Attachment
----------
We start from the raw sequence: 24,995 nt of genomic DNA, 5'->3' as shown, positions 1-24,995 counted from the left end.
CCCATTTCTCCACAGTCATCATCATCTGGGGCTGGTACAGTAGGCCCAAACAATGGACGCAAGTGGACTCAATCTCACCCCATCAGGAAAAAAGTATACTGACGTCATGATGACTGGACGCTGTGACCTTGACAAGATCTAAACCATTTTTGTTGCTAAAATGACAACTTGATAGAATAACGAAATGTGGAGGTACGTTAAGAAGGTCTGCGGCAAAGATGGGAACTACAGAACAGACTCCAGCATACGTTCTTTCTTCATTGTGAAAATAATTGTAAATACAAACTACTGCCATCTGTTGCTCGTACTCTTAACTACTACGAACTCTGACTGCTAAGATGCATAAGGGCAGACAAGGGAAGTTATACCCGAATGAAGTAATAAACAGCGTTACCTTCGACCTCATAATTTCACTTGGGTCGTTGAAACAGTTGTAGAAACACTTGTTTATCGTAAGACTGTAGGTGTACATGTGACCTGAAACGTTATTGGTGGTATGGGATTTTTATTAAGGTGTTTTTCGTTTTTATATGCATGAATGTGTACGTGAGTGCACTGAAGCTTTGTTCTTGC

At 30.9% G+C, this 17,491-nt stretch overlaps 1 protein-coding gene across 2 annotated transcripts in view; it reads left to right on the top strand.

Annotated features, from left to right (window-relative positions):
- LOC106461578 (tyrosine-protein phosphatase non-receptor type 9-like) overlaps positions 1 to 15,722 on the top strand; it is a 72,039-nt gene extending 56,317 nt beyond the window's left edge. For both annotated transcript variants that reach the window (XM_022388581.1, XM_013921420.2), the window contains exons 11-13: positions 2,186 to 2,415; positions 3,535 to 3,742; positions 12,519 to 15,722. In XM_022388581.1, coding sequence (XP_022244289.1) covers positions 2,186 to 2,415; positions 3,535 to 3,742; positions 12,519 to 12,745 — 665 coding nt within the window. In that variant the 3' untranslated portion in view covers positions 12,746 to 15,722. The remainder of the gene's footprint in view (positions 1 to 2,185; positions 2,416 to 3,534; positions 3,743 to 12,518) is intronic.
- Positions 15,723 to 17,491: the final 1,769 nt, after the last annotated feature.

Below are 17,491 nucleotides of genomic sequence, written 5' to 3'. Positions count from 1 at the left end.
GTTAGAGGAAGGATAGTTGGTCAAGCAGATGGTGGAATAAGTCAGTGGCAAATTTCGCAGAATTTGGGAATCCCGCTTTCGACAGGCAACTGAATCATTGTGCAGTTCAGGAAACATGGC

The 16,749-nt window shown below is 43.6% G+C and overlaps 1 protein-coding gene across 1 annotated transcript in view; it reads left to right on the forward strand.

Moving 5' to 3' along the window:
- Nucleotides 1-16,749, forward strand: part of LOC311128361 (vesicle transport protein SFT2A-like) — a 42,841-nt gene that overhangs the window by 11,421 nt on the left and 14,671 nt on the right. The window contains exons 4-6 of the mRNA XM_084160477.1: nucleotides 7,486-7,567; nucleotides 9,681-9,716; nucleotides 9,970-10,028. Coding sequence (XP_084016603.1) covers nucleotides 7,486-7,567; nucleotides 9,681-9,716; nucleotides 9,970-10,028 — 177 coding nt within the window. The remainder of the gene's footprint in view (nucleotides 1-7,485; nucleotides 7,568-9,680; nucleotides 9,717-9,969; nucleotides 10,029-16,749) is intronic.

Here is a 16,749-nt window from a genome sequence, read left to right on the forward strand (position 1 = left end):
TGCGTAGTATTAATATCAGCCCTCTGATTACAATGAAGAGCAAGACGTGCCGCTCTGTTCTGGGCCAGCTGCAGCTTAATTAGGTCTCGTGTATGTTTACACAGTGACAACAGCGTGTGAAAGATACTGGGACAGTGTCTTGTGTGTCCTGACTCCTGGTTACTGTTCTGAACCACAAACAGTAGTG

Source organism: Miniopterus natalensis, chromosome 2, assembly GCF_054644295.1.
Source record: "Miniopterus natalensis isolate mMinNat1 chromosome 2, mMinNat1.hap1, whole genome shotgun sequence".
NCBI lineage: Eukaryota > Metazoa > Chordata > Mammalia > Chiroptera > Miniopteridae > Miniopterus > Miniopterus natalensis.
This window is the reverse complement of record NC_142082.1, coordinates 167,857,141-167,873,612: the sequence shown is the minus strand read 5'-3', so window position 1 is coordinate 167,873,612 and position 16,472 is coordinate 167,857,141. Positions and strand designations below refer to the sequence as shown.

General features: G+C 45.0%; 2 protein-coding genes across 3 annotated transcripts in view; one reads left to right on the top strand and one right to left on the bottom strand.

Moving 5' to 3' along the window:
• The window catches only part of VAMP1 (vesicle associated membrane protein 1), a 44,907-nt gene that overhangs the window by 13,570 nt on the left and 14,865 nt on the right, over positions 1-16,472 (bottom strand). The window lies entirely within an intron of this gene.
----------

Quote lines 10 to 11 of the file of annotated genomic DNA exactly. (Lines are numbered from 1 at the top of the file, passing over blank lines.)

Moving 5' to 3' along the window:
- Nucleotides 1-16,749, forward strand: part of LOC311128361 (vesicle transport protein SFT2A-like) — a 42,841-nt gene that overhangs the window by 11,421 nt on the left and 14,671 nt on the right. The window contains exons 4-6 of the mRNA XM_084160477.1: nucleotides 7,486-7,567; nucleotides 9,681-9,716; nucleotides 9,970-10,028. Coding sequence (XP_084016603.1) covers nucleotides 7,486-7,567; nucleotides 9,681-9,716; nucleotides 9,970-10,028 — 177 coding nt within the window. The remainder of the gene's footprint in view (nucleotides 1-7,485; nucleotides 7,568-9,680; nucleotides 9,717-9,969; nucleotides 10,029-16,749) is intronic.